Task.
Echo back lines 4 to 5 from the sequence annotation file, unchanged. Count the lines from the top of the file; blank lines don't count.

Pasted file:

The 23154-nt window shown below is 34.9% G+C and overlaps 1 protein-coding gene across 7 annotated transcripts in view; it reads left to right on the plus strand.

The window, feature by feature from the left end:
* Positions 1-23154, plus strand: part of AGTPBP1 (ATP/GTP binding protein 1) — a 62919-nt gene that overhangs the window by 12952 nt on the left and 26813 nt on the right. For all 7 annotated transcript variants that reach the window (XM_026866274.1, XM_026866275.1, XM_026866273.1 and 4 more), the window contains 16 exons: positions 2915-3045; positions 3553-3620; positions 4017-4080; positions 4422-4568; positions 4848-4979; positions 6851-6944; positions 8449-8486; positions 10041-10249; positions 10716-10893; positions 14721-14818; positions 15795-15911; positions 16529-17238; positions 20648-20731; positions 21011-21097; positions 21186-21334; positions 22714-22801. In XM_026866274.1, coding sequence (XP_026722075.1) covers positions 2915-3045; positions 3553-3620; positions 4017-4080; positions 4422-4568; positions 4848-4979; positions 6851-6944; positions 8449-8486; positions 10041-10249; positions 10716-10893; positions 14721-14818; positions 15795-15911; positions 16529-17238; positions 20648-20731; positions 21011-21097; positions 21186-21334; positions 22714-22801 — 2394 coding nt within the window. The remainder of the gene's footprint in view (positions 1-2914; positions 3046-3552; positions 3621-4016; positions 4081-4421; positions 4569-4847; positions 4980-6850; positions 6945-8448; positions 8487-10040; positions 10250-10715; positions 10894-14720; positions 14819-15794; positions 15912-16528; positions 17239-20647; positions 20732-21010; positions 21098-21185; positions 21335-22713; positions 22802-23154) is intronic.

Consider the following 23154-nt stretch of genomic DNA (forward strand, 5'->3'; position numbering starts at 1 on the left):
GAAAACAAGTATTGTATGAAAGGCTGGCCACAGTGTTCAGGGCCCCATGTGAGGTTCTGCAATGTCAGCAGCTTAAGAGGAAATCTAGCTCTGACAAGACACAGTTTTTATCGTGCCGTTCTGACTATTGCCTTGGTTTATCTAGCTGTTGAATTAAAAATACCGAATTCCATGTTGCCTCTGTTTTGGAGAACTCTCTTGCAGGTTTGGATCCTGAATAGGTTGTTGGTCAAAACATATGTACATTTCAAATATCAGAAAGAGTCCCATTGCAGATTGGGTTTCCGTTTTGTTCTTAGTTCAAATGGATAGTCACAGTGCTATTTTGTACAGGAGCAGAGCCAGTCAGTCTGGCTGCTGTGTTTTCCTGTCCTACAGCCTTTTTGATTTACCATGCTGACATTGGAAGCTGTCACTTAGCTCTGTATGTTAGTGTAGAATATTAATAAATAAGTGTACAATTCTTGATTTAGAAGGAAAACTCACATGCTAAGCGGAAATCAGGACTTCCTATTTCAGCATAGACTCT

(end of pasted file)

Consider the following 23154-nt stretch of genomic DNA (forward strand, 5'->3'; position numbering starts at 1 on the left):
GAAAACAAGTATTGTATGAAAGGCTGGCCACAGTGTTCAGGGCCCCATGTGAGGTTCTGCAATGTCAGCAGCTTAAGAGGAAATCTAGCTCTGACAAGACACAGTTTTTATCGTGCCGTTCTGACTATTGCCTTGGTTTATCTAGCTGTTGAATTAAAAATACCGAATTCCATGTTGCCTCTGTTTTGGAGAACTCTCTTGCAGGTTTGGATCCTGAATAGGTTGTTGGTCAAAACATATGTACATTTCAAATATCAGAAAGAGTCCCATTGCAGATTGGGTTTCCGTTTTGTTCTTAGTTCAAATGGATAGTCACAGTGCTATTTTGTACAGGAGCAGAGCCAGTCAGTCTGGCTGCTGTGTTTTCCTGTCCTACAGCCTTTTTGATTTACCATGCTGACATTGGAAGCTGTCACTTAGCTCTGTATGTTAGTGTAGAATATTAATAAATAAGTGTACAATTCTTGATTTAGAAGGAAAACTCACATGCTAAGCGGAAATCAGGACTTCCTATTTCAGCATAGACTCT